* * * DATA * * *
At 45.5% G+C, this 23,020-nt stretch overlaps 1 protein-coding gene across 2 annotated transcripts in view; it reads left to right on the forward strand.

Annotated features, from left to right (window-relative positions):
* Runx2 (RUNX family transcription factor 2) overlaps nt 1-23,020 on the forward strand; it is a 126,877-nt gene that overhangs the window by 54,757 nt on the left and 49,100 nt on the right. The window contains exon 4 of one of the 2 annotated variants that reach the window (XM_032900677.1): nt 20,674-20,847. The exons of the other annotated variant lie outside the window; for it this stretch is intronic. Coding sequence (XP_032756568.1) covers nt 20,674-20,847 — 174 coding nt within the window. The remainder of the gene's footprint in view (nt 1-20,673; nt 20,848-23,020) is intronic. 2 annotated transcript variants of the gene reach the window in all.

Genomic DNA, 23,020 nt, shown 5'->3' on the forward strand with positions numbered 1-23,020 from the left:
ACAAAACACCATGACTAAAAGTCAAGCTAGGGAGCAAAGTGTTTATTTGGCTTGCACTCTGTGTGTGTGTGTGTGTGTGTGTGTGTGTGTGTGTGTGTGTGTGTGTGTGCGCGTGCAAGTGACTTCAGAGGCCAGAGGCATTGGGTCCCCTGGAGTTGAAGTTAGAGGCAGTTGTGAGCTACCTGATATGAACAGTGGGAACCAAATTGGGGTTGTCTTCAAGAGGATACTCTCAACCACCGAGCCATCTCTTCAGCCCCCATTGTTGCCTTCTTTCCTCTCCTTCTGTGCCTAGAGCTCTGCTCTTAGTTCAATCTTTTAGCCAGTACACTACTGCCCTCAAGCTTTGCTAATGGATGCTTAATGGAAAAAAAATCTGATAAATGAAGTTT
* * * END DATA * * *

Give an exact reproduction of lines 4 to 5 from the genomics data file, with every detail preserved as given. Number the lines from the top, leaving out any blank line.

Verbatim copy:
Genomic DNA, 23,020 nt, shown 5'->3' on the forward strand with positions numbered 1-23,020 from the left:
ACAAAACACCATGACTAAAAGTCAAGCTAGGGAGCAAAGTGTTTATTTGGCTTGCACTCTGTGTGTGTGTGTGTGTGTGTGTGTGTGTGTGTGTGTGTGTGTGTGTGTGCGCGTGCAAGTGACTTCAGAGGCCAGAGGCATTGGGTCCCCTGGAGTTGAAGTTAGAGGCAGTTGTGAGCTACCTGATATGAACAGTGGGAACCAAATTGGGGTTGTCTTCAAGAGGATACTCTCAACCACCGAGCCATCTCTTCAGCCCCCATTGTTGCCTTCTTTCCTCTCCTTCTGTGCCTAGAGCTCTGCTCTTAGTTCAATCTTTTAGCCAGTACACTACTGCCCTCAAGCTTTGCTAATGGATGCTTAATGGAAAAAAAATCTGATAAATGAAGTTT